Ten years ago, Boykin says, so many of his old physics pals were moving into the financial world. That same flavor of mathematics was also enormously useful on Wall Street as a way of predicting where the markets would go. One key method was The Black-Scholes Equation, a means of determining the value of a financial derivative. But Black-Scholes helped foment the great crash of 2008, and now, Boykin and others physicists say that far more of their colleagues are moving into data science and other kinds of computer tech.
Earlier this decade, physicists arrived at the top tech companies to help build so-called Big Data software, systems that juggle data across hundreds or even thousands of machines. At Twitter, Boykin helped build one called Summingbird, and three guys who met in the physics department at MIT built similar software at a startup called Cloudant. Physicists know how to handle data—at MIT, Cloudant’s founders handled massive datasets from the the Large Hadron Collider—and building these enormously complex systems requires its own breed of abstract thought. Then, once these systems were built, so many physicists have helped use the data they harnessed.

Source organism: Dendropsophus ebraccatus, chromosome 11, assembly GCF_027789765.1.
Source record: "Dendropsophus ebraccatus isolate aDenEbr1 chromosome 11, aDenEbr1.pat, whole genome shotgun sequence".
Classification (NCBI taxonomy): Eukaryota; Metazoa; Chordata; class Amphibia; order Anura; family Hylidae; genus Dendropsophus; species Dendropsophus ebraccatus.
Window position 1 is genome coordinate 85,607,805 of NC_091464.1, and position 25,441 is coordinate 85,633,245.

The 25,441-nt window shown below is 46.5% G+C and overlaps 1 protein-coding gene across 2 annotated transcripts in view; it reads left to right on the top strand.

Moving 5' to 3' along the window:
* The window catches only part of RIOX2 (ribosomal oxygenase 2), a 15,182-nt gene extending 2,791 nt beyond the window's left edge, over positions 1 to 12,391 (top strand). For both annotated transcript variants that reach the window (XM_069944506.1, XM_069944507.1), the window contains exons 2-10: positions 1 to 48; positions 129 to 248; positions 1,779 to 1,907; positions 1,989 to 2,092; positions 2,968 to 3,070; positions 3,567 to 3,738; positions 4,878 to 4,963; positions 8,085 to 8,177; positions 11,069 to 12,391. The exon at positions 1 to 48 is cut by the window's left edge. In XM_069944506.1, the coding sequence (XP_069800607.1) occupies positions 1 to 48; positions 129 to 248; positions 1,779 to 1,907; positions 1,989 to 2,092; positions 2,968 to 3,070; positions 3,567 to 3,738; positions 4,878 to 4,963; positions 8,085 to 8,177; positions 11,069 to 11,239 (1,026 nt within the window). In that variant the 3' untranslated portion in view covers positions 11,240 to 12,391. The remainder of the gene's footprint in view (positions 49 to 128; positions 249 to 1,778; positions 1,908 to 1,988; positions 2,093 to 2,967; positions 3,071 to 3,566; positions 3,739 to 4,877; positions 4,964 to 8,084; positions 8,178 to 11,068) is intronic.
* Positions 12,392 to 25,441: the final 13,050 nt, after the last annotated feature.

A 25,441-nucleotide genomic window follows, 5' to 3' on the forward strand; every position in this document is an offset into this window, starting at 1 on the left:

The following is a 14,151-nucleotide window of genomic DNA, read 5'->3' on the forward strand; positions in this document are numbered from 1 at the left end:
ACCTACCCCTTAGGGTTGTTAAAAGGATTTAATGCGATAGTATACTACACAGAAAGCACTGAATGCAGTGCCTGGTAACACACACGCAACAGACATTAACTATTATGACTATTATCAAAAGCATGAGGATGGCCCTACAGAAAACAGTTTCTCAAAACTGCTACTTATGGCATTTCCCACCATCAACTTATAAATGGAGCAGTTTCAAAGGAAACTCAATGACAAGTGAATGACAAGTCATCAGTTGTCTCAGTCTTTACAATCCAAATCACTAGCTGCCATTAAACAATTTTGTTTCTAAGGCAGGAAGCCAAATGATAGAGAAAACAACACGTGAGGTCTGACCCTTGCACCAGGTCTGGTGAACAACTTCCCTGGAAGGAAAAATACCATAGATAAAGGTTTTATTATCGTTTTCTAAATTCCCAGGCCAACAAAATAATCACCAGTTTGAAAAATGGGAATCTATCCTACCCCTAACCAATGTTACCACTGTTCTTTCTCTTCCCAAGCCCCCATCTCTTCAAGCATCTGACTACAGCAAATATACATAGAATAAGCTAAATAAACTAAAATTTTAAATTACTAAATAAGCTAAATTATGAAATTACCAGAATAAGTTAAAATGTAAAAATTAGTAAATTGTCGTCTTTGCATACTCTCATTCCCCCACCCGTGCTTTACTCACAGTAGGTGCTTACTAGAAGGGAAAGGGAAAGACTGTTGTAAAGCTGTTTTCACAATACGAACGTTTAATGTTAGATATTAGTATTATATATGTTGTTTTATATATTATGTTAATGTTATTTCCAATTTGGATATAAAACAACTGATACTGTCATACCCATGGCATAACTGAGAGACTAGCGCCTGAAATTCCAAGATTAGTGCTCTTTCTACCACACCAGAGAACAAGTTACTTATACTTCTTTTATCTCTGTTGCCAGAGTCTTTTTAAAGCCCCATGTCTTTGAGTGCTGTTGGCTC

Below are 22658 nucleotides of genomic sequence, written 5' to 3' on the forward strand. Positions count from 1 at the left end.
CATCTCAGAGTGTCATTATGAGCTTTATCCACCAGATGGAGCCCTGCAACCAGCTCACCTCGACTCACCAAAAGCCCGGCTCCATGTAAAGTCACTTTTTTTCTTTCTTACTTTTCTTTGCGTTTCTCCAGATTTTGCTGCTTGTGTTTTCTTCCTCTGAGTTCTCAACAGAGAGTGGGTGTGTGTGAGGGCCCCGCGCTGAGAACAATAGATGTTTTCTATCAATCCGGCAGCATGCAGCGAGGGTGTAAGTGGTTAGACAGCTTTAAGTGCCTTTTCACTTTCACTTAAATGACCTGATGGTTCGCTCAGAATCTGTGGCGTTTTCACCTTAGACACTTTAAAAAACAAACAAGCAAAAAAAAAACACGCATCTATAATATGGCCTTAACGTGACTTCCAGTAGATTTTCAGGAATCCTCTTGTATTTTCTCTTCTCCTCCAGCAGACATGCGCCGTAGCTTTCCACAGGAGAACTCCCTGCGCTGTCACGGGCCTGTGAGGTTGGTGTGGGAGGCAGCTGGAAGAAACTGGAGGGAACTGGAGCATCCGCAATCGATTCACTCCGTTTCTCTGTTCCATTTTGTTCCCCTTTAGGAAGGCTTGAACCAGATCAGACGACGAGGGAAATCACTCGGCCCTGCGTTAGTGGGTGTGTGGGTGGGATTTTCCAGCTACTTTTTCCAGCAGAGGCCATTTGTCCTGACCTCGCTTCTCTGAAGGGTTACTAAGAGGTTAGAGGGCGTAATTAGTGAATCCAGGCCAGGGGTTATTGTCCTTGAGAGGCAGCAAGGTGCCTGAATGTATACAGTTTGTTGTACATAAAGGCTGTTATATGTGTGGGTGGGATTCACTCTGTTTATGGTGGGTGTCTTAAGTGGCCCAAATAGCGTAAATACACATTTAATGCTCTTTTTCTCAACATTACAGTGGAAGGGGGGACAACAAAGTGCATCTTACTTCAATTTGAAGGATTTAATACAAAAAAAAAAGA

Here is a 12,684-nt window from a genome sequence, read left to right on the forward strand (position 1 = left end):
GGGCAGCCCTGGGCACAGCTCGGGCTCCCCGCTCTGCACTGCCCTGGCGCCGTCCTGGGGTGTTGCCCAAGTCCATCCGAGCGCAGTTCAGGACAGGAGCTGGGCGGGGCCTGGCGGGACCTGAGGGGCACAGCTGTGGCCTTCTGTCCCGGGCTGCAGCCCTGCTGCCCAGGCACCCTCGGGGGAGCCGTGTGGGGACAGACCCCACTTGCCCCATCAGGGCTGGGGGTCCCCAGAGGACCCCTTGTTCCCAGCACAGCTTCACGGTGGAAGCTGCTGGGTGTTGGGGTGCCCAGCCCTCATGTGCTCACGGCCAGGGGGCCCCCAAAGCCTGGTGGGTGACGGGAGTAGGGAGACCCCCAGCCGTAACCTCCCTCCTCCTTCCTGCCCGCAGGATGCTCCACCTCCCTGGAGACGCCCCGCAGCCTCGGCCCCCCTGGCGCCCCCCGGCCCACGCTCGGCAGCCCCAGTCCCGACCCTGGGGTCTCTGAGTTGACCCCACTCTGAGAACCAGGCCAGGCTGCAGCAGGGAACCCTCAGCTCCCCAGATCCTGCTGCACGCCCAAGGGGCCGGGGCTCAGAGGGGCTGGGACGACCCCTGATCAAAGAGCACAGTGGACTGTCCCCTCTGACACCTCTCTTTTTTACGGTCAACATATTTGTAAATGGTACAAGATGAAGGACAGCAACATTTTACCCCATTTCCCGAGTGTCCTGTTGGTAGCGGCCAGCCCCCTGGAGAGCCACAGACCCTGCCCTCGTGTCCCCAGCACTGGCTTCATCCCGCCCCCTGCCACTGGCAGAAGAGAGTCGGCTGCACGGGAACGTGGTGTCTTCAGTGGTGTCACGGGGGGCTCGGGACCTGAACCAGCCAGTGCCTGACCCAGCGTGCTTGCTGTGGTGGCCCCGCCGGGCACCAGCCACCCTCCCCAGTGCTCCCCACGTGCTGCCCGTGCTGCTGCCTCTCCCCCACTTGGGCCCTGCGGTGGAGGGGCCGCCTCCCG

In the early days of Google, one of the key people building the massively distributed systems in the companys engine room was Yonatan Zunger, who has a PhD in string theory from Stanford. And when Kevin Scott joined the Google’s ads team, charged with grabbing data from across Google and using it to predict which ads were most likely to get the most clicks, he hired countless physicists. Unlike many computer scientists, they were suited to the very experimental nature of machine learning. “It was almost like lab science,” says Scott, now chief technology officer at LinkedIn.